After nearly a year of suspense and concern over the impact that the COVID-19 pandemic was going to have on us, both economically and medically, it appears that some sort of glimmer of hope could be coming over the horizon.
That’s because Pfizer, along with BioNtech, have announced that a coronavirus vaccine is on the way after their latest test results showed a remarkable success.
But the news certainly wasn’t welcome for everyone, as a large and vocal contingent of vaccine skeptics weighed in.
Others alleged, also without evidence, that the vaccine was actually a secret microchip and that Microsoft founder Bill Gates was going to use the microchips for nefarious (if somewhat unclear) purposes. Maybe mind-control, or depopulation.
Another set of critics opposed the very principle of getting a vaccine, claiming the not-yet-available shot amounted to a violation of their personal freedoms.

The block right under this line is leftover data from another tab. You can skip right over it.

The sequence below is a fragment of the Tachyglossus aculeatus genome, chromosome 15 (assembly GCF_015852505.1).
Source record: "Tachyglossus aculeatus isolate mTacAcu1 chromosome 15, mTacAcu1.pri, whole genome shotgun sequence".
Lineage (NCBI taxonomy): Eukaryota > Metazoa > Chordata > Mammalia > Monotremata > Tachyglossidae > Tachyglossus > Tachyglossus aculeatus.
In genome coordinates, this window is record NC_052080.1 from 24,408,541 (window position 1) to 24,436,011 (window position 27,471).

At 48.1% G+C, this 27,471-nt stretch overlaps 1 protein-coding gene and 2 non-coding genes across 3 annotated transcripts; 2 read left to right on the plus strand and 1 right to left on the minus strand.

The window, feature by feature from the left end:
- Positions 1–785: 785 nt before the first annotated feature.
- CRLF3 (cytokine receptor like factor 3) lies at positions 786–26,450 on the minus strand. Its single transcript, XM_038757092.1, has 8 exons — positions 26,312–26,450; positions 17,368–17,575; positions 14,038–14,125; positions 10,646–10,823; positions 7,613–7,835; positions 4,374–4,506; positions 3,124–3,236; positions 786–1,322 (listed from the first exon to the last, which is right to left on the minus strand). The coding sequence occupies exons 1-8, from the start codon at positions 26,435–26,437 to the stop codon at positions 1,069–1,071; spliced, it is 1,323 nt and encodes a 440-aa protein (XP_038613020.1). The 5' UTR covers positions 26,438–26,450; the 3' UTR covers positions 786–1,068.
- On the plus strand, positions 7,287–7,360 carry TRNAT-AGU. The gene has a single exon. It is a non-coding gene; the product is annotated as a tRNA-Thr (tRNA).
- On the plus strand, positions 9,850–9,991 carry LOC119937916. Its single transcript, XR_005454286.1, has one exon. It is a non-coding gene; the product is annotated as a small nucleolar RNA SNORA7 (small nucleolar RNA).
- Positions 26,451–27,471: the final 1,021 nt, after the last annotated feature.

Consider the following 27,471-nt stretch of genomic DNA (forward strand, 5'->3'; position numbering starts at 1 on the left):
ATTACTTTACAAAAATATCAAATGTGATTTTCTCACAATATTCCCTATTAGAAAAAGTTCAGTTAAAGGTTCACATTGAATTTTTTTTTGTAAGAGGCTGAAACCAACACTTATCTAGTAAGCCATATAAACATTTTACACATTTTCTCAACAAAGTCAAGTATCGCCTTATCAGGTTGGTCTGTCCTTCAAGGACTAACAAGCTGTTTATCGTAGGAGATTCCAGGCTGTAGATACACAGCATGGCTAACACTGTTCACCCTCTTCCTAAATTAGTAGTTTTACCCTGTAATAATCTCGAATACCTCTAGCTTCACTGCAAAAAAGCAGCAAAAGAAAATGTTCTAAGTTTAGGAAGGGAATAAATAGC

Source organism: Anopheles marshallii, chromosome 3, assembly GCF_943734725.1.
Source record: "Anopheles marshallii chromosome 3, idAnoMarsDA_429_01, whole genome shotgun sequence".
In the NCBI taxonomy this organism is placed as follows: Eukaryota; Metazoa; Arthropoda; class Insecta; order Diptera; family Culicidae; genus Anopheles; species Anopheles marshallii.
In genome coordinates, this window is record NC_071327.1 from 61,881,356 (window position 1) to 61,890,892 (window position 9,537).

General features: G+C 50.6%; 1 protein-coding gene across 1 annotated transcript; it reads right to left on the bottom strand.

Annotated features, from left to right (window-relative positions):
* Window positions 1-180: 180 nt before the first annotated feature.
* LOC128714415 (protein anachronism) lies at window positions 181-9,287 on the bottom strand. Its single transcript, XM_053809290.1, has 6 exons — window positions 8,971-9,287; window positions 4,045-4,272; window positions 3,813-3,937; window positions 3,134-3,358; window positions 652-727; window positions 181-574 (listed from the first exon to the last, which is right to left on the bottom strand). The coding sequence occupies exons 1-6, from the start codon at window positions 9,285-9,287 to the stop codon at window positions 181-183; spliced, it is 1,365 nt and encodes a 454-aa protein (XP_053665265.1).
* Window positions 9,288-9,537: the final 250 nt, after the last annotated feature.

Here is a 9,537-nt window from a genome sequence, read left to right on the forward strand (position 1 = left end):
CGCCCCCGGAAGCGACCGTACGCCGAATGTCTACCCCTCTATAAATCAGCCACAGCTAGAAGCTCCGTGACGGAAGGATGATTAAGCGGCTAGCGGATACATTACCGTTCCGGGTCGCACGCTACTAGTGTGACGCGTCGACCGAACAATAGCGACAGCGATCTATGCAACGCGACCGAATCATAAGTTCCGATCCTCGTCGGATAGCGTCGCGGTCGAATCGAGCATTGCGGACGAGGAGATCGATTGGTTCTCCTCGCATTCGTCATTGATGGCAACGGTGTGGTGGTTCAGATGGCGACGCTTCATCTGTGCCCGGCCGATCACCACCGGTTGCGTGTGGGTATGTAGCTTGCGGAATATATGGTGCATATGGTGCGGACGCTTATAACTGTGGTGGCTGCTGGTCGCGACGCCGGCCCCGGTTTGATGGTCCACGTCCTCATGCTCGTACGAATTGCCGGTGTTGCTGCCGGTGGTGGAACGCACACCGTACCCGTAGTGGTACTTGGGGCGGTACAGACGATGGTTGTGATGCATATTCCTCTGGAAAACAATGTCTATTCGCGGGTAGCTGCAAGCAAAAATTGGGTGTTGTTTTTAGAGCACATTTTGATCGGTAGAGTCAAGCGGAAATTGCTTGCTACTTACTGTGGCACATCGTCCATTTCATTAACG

Anti-vaccine sentiment is nothing new, but has been growing in recent years thanks to the burgeoning communities found online, where like-minded individuals have shared their concerns with one another.
The mainstream media has largely portrayed “anti-vaxxers” as conspiracy theorists, and some social media networks have resorted to throttling or censoring content produced by the movement.
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